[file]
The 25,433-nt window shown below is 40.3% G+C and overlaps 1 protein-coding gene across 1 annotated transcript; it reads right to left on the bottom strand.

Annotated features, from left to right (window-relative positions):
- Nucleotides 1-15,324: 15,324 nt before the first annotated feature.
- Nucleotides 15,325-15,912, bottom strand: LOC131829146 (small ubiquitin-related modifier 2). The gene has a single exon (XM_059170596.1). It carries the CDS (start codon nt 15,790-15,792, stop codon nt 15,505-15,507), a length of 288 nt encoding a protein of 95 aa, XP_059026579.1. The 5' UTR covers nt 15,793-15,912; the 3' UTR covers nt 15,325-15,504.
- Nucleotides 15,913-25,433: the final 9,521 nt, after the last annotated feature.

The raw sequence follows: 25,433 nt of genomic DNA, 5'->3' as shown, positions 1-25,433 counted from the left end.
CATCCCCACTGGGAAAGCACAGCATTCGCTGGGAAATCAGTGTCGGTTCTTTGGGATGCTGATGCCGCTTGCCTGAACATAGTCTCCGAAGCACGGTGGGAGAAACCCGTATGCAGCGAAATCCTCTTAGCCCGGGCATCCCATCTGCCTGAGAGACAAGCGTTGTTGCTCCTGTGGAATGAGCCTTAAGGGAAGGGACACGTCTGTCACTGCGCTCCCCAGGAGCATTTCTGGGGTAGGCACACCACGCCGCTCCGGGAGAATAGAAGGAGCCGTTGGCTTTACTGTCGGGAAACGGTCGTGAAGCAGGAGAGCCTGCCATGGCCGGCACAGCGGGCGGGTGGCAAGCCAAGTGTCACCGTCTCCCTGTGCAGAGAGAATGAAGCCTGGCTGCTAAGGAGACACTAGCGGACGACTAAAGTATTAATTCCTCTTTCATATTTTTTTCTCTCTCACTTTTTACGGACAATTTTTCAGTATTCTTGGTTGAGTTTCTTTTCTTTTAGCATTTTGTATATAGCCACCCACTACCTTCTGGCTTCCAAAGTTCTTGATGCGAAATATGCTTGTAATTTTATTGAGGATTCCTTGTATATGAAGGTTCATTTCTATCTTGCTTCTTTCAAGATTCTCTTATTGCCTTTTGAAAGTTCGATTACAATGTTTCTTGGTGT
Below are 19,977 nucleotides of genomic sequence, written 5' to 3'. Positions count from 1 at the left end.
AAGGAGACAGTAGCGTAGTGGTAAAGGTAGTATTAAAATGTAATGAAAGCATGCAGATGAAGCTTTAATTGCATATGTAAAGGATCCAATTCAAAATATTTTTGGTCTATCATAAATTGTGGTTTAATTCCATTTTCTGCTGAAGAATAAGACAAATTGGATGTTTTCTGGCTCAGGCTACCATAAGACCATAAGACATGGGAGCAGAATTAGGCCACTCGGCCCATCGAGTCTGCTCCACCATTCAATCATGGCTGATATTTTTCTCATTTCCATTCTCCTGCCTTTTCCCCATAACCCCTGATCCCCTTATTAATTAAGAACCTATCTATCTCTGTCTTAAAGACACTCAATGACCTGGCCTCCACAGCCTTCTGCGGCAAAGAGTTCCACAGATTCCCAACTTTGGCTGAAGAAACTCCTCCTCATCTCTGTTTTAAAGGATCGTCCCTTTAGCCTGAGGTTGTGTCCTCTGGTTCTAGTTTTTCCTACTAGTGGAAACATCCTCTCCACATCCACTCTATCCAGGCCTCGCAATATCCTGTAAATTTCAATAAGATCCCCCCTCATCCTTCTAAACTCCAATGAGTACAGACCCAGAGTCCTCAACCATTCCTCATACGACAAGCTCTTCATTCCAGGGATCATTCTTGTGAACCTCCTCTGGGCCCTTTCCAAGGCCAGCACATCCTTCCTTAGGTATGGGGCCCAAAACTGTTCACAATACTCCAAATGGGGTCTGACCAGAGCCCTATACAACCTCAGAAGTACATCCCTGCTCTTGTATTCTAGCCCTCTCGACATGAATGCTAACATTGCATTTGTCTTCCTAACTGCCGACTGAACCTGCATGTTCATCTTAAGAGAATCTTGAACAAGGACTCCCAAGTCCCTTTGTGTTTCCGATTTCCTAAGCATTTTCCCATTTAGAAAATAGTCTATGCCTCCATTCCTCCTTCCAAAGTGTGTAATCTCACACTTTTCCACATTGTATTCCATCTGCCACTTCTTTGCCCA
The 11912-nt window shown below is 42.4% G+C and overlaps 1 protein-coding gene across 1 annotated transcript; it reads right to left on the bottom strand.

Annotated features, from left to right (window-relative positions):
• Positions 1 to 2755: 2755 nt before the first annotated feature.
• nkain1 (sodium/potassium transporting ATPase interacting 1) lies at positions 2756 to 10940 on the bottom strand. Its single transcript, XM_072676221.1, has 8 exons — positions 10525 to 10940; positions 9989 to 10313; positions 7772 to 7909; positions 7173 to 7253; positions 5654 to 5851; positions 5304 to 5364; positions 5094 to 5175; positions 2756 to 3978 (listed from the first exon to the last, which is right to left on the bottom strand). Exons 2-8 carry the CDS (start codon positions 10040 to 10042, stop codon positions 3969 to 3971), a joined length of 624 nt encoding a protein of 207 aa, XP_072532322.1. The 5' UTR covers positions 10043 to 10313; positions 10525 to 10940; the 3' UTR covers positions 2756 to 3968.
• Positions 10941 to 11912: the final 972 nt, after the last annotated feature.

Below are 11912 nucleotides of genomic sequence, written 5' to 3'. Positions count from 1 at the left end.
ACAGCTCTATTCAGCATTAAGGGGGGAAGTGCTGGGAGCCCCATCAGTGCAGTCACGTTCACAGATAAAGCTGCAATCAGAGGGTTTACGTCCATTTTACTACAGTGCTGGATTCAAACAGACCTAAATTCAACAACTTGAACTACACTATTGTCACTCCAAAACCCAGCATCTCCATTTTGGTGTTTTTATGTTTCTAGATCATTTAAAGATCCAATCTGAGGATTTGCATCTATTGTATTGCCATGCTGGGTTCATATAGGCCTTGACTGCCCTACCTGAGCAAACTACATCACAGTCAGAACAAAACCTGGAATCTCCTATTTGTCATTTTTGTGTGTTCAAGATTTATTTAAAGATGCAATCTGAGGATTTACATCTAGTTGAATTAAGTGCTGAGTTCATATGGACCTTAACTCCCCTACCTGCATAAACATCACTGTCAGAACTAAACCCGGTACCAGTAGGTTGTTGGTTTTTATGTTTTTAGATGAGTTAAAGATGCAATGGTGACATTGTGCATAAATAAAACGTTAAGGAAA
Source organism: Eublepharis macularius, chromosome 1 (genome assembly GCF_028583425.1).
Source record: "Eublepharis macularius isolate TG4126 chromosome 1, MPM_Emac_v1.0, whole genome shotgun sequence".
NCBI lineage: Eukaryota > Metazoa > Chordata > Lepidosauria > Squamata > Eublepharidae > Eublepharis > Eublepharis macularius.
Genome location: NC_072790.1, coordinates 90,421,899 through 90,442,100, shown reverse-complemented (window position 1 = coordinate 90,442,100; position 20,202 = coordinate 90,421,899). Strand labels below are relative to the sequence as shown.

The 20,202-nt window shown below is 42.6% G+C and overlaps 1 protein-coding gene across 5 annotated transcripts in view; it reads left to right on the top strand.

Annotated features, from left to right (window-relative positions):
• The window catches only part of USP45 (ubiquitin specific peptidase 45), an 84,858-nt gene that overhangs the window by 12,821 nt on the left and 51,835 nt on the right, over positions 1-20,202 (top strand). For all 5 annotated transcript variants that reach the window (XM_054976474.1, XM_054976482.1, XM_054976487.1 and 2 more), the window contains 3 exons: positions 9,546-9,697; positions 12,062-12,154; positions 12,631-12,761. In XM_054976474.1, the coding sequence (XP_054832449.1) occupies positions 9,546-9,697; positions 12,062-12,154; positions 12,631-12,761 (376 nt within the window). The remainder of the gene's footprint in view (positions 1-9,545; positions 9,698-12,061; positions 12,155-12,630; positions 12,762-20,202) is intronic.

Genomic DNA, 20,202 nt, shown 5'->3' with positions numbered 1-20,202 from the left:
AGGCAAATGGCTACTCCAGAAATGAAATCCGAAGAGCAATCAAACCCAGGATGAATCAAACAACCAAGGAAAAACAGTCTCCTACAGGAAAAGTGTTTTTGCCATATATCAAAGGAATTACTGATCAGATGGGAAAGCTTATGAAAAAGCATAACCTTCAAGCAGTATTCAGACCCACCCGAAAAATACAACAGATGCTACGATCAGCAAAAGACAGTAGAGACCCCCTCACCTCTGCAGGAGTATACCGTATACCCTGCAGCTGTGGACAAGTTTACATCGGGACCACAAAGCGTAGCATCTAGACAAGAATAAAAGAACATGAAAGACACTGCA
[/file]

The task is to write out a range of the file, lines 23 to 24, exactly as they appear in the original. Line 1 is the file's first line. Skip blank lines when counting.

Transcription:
• The window catches only part of USP45 (ubiquitin specific peptidase 45), an 84,858-nt gene that overhangs the window by 12,821 nt on the left and 51,835 nt on the right, over positions 1-20,202 (top strand). For all 5 annotated transcript variants that reach the window (XM_054976474.1, XM_054976482.1, XM_054976487.1 and 2 more), the window contains 3 exons: positions 9,546-9,697; positions 12,062-12,154; positions 12,631-12,761. In XM_054976474.1, the coding sequence (XP_054832449.1) occupies positions 9,546-9,697; positions 12,062-12,154; positions 12,631-12,761 (376 nt within the window). The remainder of the gene's footprint in view (positions 1-9,545; positions 9,698-12,061; positions 12,155-12,630; positions 12,762-20,202) is intronic.

Genomic DNA, 20,202 nt, shown 5'->3' with positions numbered 1-20,202 from the left: